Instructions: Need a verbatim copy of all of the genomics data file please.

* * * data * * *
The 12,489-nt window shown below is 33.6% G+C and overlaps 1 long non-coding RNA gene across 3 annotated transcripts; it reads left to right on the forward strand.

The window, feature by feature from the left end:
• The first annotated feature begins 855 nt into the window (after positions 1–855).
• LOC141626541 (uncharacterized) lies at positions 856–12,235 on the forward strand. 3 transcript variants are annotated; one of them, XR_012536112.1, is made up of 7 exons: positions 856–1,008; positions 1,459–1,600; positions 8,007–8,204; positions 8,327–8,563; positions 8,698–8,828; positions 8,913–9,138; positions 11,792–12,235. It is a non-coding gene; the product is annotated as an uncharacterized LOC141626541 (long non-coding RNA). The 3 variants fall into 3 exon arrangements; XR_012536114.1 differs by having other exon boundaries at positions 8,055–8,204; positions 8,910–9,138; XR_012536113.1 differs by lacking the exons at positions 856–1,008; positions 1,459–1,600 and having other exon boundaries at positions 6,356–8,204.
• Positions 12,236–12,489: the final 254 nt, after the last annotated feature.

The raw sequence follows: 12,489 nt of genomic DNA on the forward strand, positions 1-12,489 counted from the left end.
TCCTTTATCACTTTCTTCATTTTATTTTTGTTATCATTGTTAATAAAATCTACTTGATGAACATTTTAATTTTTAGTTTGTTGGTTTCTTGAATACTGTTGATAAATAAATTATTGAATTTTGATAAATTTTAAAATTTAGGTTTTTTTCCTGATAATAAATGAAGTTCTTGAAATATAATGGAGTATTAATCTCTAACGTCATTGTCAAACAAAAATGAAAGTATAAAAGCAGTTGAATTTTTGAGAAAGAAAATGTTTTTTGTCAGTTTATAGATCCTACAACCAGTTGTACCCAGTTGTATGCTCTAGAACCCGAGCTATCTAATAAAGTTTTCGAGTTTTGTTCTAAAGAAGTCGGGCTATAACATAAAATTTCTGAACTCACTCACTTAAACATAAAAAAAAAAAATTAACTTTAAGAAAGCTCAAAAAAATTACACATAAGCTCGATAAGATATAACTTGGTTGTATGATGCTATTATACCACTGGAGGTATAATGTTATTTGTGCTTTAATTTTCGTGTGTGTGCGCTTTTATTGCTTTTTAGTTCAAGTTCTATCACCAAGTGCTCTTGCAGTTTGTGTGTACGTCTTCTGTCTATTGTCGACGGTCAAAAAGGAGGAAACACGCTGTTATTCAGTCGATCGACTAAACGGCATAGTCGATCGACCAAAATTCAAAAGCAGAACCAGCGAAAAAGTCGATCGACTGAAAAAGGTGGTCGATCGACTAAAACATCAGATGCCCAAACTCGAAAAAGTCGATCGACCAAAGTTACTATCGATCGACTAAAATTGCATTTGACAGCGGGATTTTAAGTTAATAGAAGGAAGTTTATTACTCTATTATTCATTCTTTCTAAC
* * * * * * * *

The 12,489-nt window shown below is 33.6% G+C and overlaps 1 long non-coding RNA gene across 3 annotated transcripts; it reads left to right on the forward strand.

The window, feature by feature from the left end:
• The first annotated feature begins 855 nt into the window (after positions 1–855).
• LOC141626541 (uncharacterized) lies at positions 856–12,235 on the forward strand. 3 transcript variants are annotated; one of them, XR_012536112.1, is made up of 7 exons: positions 856–1,008; positions 1,459–1,600; positions 8,007–8,204; positions 8,327–8,563; positions 8,698–8,828; positions 8,913–9,138; positions 11,792–12,235. It is a non-coding gene; the product is annotated as an uncharacterized LOC141626541 (long non-coding RNA). The 3 variants fall into 3 exon arrangements; XR_012536114.1 differs by having other exon boundaries at positions 8,055–8,204; positions 8,910–9,138; XR_012536113.1 differs by lacking the exons at positions 856–1,008; positions 1,459–1,600 and having other exon boundaries at positions 6,356–8,204.
• Positions 12,236–12,489: the final 254 nt, after the last annotated feature.

The raw sequence follows: 12,489 nt of genomic DNA on the forward strand, positions 1-12,489 counted from the left end.
TCCTTTATCACTTTCTTCATTTTATTTTTGTTATCATTGTTAATAAAATCTACTTGATGAACATTTTAATTTTTAGTTTGTTGGTTTCTTGAATACTGTTGATAAATAAATTATTGAATTTTGATAAATTTTAAAATTTAGGTTTTTTTCCTGATAATAAATGAAGTTCTTGAAATATAATGGAGTATTAATCTCTAACGTCATTGTCAAACAAAAATGAAAGTATAAAAGCAGTTGAATTTTTGAGAAAGAAAATGTTTTTTGTCAGTTTATAGATCCTACAACCAGTTGTACCCAGTTGTATGCTCTAGAACCCGAGCTATCTAATAAAGTTTTCGAGTTTTGTTCTAAAGAAGTCGGGCTATAACATAAAATTTCTGAACTCACTCACTTAAACATAAAAAAAAAAAATTAACTTTAAGAAAGCTCAAAAAAATTACACATAAGCTCGATAAGATATAACTTGGTTGTATGATGCTATTATACCACTGGAGGTATAATGTTATTTGTGCTTTAATTTTCGTGTGTGTGCGCTTTTATTGCTTTTTAGTTCAAGTTCTATCACCAAGTGCTCTTGCAGTTTGTGTGTACGTCTTCTGTCTATTGTCGACGGTCAAAAAGGAGGAAACACGCTGTTATTCAGTCGATCGACTAAACGGCATAGTCGATCGACCAAAATTCAAAAGCAGAACCAGCGAAAAAGTCGATCGACTGAAAAAGGTGGTCGATCGACTAAAACATCAGATGCCCAAACTCGAAAAAGTCGATCGACCAAAGTTACTATCGATCGACTAAAATTGCATTTGACAGCGGGATTTTAAGTTAATAGAAGGAAGTTTATTACTCTATTATTCATTCTTTCTAAC